“Do your best to present yourself to God as one approved, a worker who has no need to be ashamed, rightly handling the word of truth.” (2 Timothy 2:15 ESV).
The apostle Paul wrote these words to his protege, friend and associate in the preaching of the word of God. Timothy was a young man, a preacher of the gospel, and needed instruction and encouragement in doing his work in the best way possible – the way that would please God and do his hearers the most good.
The phrase, “Do your best,” more familiarly reads “study” in the King James Version. Most later versions have it as it is here in the ESV, with some having, “give diligence” (ASV, RV). There is no difference in the meaning in these various renderings. The word “study” as used in the KJV has a more limited meaning today than in 1611 when that version was first published. In the Greek, the word originally meant “make haste” or seriously apply yourself to this end of being approved in the sight of God.
To us today, study means to apply ourselves to learning the meaning of some text. Since Paul goes ahead and tells Timothy how, as God’s worker, to avoid being ashamed in the discharge of his responsibility as a preacher by “rightly handling the word of truth,” there is the need to apply oneself to knowing that word. But the meaning of this text is broader than just reading and meditating on the Bible. It encompasses the whole of one’s life before God. As a preacher, Timothy had the responsibility of representing what he taught with a life that conformed to the message. In other words, he had to practice what he preached.
A person who attempts to teach must first know the subject he is undertaking to teach. One cannot teach what he does not know. That requires that we “study” in the ordinary sense of the word. We must apply ourselves to knowing what God has revealed for us to teach.
It is a mark of character to be willing to examine our beliefs in light of what the scriptures teach. When Paul preached in the city of Berea, it was said of the people there…
“Now these Jews were more noble than those in Thessalonica; they received the word with all eagerness, examining the Scriptures daily to see if these things were so.” (Acts 17:11).
There are some common mistakes people make when approaching various texts from the Bible. One of the most common mistakes is to isolate a passage from its context. The Bible was not written in disjointed, piecemeal fashion. It is not like a buffet from which we can pick and choose what we like or what seems to fit a particular preconception we may hold. Everything in it was written in a particular setting or context and to isolate a portion from its context will inevitably result in erroneous conclusions.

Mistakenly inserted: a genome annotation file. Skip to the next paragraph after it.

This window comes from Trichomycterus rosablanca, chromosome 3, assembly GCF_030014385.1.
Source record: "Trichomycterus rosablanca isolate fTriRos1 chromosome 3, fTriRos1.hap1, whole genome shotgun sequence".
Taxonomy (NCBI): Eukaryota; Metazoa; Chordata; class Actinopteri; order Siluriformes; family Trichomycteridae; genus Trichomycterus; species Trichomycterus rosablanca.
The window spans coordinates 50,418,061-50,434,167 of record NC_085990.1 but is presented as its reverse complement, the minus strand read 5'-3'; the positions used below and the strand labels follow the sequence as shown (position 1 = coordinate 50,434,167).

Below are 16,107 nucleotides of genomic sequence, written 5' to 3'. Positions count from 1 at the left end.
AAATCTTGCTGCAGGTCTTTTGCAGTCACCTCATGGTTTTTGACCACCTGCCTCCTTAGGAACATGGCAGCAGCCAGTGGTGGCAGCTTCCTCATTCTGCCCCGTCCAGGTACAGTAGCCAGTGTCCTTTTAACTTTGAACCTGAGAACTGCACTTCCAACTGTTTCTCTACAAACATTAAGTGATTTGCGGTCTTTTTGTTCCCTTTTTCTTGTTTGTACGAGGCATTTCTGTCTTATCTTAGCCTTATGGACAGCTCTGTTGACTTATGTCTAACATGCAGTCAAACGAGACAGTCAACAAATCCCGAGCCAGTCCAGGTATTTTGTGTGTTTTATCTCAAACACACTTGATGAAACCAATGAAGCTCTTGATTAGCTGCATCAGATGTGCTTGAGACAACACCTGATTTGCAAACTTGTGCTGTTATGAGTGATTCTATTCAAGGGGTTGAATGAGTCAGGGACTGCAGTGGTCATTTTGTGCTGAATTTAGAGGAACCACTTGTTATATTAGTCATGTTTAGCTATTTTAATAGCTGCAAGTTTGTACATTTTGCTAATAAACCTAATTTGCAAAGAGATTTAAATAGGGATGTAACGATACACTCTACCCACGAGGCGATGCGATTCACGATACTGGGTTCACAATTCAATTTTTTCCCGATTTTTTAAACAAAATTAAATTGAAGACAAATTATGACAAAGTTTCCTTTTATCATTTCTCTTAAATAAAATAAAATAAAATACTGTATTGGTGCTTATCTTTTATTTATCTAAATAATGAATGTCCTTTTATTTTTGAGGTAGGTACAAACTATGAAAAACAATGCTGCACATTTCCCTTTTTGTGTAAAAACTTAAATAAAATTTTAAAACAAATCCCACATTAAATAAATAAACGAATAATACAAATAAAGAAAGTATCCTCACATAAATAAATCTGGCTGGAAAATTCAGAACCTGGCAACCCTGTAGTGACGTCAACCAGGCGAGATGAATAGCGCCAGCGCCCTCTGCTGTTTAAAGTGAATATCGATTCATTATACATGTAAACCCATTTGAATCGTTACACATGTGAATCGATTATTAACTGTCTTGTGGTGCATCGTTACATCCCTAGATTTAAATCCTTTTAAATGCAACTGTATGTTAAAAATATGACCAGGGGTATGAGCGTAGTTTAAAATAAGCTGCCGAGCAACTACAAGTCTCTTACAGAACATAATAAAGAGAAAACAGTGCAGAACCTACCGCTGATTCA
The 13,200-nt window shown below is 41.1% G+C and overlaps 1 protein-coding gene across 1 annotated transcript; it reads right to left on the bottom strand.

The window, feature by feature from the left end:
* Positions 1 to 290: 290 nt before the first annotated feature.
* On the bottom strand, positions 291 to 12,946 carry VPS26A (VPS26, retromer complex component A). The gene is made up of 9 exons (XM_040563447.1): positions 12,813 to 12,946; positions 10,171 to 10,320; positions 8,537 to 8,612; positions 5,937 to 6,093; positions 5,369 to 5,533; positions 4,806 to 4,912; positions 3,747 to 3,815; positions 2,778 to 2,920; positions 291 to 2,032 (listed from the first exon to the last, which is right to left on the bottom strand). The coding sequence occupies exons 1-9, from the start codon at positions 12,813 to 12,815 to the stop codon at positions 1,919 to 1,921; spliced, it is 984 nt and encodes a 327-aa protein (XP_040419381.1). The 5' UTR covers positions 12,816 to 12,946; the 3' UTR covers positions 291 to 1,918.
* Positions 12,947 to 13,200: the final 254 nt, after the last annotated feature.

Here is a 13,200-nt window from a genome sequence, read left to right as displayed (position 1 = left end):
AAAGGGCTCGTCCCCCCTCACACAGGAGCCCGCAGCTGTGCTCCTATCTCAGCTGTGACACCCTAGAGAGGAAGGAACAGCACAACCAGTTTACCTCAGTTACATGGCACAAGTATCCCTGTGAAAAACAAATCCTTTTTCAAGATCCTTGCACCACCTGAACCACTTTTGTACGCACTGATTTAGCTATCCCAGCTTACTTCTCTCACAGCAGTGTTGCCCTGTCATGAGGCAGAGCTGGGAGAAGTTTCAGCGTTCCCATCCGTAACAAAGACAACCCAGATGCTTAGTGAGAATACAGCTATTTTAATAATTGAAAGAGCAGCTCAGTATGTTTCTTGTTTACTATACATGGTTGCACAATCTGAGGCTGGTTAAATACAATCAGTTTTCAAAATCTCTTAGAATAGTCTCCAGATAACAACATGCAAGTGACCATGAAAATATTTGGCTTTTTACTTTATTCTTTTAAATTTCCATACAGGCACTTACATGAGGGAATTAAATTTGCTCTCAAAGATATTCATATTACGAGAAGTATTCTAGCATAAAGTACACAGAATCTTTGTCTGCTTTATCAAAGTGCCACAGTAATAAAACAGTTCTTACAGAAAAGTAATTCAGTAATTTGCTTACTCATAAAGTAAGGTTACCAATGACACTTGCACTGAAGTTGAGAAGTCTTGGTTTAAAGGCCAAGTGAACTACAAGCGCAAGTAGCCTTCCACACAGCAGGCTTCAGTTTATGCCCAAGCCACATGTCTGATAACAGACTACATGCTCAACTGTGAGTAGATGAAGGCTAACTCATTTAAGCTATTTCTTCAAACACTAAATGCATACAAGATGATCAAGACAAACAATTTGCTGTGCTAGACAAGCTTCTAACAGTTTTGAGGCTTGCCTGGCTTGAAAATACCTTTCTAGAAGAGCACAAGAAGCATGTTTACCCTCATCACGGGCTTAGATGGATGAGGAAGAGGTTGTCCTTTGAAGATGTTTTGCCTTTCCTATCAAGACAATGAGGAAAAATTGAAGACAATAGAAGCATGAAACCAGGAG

Another common mistake made in Bible study is to look at it through the distorted lens of our previous conclusions and prejudices. When be begin with a biased view with respect to our favorite “position” the “result” of our study will be a biased conclusion. Very often the conclusion will not only be skewed in the direction of our preconception, but sometimes it will be downright ridiculous.
This is, without doubt, a most difficult problem to deal with. How does one begin every study with our mind wiped clean of previous conclusions? That is utterly impossible. The best we can do is to frequently reevaluate our thinking, always open to the possibility that we are wrong in some of our conclusions and be open to change to bring ourselves more into line with what we find the Bible to teach. Honesty with God and with ourselves demands such an approach. To never be willing to change is not a sign of good scholarship. It is a sign of arrogant, boastful pride.
Our rule should be always that the Bible is our ultimate source to settle every question. But sometimes we need help. We should be willing to ask others for help in our study. Remember the Ethiopian, who when asked by the preacher, Philip, if he understood what he was reading replied, “How can I, unless someone guides me?” (Acts 8:31). As a result of asking for help he learned about Jesus and became a Christian. Often it helps to clarify our own thinking if we ask for and receive input from someone else. Help from competent scholars in the form of books and commentaries – used carefully and critically – can be a source of valuable assistance. Having several Bible versions can also be helpful. Often comparing the different wording in these can give us better insight into the meaning of a passage.
Another thing that we need to be very careful about is too much reliance on what others believe or teach. I know we all have people we look up to and trust. And perhaps those people are honest and sincere in the things they believe and teach. But honesty and sincerity are no guarantee that one is right. No matter who they are, they are merely human like everyone else. There are no inspired people to whom God reveals truth today. There is no one who can teach infallibly. It is absolutely necessary that we examine everything we hear and be willingly to reject that if we find it to not be so.
The same thing goes for the “official” doctrine of a church or denomination. Each has their own source-book or creed or some definitive statement of faith and practice – or it may be an “unwritten” creed. These sources define what is generally believed by the people who are members of that group. But every one of these official documents is the product of human minds. Not one of them is from God and none of them should be used to determine what the Bible teaches.
Let the Bible be the only source of your faith. Study it to find what it says. Accept nothing that does not comport with what you can read in the Bible. You can never go wrong if this is your approach to the truth that is from God.